As you know, there are many in the religious world today who claim that it is an outright sin to judge other people. They say these things especially at times when they, individually, are caught red handed within some particular sin or another or some particular false doctrine or another. They say this as an excuse from dealing with the truth of God’s word on any particular subject in which they have learned that they stand condemned before God. The passages that are often cited in support of this defense are: Matthew 7:1, John 12:47, James 4:11. I will endeavor to deal with these passages in this answer as well as cite a few passages that support the idea of making appropriate judgments.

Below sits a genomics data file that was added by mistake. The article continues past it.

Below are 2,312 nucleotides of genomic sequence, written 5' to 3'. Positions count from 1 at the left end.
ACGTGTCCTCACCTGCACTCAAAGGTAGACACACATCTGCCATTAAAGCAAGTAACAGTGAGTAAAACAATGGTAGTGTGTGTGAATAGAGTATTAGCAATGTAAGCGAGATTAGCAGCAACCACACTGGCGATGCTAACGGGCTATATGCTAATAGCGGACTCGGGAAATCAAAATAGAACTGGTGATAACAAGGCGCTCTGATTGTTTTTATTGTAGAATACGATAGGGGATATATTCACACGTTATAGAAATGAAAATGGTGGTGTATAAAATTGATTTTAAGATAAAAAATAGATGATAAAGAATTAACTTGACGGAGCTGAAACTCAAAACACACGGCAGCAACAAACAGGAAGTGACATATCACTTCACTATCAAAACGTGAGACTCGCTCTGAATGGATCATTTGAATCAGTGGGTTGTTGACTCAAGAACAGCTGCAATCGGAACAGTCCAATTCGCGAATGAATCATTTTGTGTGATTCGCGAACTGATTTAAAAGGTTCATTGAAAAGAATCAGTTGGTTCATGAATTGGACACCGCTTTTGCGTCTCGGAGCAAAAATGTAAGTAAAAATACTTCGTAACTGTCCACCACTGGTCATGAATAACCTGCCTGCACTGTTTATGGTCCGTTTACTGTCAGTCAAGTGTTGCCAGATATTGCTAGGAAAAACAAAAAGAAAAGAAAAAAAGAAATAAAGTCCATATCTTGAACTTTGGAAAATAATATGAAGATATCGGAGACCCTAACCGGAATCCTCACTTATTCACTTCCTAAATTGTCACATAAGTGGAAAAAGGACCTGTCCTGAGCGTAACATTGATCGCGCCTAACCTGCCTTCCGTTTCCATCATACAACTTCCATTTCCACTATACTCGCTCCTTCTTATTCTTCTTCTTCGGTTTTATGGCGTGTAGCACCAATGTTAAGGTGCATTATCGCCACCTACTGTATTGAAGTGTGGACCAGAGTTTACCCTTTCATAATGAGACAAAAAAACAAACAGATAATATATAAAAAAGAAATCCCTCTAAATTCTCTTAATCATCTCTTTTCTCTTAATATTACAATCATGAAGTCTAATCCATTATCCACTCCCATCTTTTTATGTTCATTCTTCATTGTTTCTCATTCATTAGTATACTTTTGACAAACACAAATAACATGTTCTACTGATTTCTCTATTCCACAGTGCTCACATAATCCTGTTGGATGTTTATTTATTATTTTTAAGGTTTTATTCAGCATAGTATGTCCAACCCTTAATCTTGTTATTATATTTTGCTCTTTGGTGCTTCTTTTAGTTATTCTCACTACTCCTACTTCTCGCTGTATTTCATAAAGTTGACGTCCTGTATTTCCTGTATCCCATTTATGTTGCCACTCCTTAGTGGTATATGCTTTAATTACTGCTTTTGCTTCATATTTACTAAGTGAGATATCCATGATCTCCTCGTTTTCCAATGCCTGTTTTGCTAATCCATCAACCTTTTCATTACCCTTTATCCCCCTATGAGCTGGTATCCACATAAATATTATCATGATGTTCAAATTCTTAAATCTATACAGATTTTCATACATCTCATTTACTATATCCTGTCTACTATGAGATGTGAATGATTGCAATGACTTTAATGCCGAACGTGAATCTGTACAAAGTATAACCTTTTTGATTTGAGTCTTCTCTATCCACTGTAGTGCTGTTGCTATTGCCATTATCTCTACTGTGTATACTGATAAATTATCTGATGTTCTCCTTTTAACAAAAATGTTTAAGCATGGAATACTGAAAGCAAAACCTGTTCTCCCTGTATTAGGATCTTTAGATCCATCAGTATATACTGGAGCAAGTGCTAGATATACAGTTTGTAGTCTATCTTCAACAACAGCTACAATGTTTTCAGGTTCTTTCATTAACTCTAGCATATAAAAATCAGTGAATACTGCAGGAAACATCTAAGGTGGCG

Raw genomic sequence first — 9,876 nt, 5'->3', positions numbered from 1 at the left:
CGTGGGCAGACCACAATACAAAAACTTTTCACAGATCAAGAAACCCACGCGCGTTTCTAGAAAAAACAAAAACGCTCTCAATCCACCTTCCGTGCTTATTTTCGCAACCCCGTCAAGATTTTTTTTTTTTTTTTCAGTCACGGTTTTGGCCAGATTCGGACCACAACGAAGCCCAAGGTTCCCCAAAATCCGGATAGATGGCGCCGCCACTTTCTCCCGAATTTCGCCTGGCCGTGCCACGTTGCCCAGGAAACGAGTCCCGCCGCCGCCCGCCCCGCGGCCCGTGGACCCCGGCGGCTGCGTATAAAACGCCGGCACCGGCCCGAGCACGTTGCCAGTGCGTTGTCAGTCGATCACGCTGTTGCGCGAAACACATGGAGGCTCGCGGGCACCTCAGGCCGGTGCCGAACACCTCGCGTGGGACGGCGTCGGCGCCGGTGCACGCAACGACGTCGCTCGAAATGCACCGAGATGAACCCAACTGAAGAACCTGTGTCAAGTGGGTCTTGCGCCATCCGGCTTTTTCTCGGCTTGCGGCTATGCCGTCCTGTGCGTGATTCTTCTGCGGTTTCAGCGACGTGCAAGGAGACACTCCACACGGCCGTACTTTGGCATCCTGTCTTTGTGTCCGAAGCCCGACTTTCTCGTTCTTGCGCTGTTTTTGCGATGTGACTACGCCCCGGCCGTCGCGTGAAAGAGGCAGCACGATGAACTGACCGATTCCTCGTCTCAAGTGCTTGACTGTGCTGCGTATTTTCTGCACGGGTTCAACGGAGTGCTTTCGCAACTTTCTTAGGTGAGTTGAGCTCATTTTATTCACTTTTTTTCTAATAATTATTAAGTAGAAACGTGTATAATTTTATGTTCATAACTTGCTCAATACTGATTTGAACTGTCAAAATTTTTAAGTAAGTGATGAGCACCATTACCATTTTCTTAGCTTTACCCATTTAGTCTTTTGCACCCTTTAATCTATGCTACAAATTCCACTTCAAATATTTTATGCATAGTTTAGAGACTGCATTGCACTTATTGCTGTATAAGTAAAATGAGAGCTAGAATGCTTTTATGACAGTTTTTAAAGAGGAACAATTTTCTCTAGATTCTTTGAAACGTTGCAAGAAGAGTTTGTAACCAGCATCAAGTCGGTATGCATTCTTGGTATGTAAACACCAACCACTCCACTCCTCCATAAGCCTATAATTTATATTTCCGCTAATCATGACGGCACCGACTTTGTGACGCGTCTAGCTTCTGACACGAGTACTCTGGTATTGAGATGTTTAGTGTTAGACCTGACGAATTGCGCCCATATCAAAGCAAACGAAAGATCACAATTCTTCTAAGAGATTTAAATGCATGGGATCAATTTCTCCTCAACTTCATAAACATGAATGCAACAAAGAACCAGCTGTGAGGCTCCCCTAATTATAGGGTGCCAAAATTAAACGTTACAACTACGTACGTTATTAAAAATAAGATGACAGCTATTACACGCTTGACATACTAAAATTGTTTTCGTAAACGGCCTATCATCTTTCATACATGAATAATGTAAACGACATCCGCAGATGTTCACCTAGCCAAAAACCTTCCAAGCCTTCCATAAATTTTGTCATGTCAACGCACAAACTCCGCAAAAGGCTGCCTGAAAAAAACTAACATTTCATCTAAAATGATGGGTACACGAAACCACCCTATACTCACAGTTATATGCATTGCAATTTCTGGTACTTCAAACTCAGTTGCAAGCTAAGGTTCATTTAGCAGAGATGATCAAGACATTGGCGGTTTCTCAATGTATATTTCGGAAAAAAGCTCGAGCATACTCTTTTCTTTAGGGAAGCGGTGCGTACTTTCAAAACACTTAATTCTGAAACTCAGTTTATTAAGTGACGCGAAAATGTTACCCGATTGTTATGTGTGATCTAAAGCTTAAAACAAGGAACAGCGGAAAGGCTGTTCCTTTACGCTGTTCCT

First Matthew 7:1 is often cited as the quintessential passage against judging another. Verse one is quoted most often, “Judge not that you be not judged.” Many times this passage is quoted and completely taken out of its original context. It is quoted to mean that one should NEVER judge another. However, this is not what the passage means and this is not what the original context of this passage means. By examining what the passage says in verses 2-4 you will find that Jesus is not talking about all judging. Jesus is talking about hypocritical judging. Jesus says, “Or how wilt thou say to thy brother, Let me pull out the mote out of thine eye; and, behold, a beam is in thine own eye? Thou hypocrite, first cast out the beam out of thine own eye; and then shalt thou see clearly to cast out the mote out of thy brother’s eye.” The point of judgment about which Jesus is referring is when the one judging has a fault within his life bigger than the fault in the life of the one whom he is judging. So this person is being a hypocrite in judging. That is the kind of judging that Jesus is condemning. So to use this passage to say that ALL judging is wrong is simply a misuse of the passage. To use this passage to say such would to bring Jesus into contradiction with himself, because Jesus said in John 7:24, “Judge not according to the appearance, but judge righteous judgment.” So there you have Jesus saying directly to “judge righteous judgment” and therein lies the difference between the two. The one type of judgment–hypocritical judgment–is condemned. The other type of judgment–righteous judgment–is approved and encouraged.In John 12:47 we read, “And if any man hear my words, and believe not, I judge him not: for I came not to judge the world, but to save the world.” This passage, upon initial reading, certainly appears as if Jesus is saying that he did not come to judge the world. Does Jesus mean by this that we are to make no personal judgments in our life regarding others? This is not what Jesus is saying at all. Once again, context is key to understanding this verse. In the very next verse, John 12:48, Jesus says, “He that rejecteth me, and receiveth not my words, hath one that judgeth him: the word that I have spoken, the same shall judge him in the last day.” We see from verse 48 that Jesus DOES judge. He judges at the appropriate time–at the last day. We will be judged by Jesus’ words and so we must live by them and judge ourselves by them each and every day of our life, to prepare for that great Day of Judgment. We also use Jesus words to teach other people and in so teaching them, it is not we who judge, but the words of Jesus that judge. In addition, the word judge in verse 47 is used in the sense of condemn. It was not Jesus purpose when he first came to condemn mankind. It was his purpose to provide for man’s salvation. So the judging that Jesus is saying that he does not do in this passage has no bearing upon personal judgments that we may make one with another.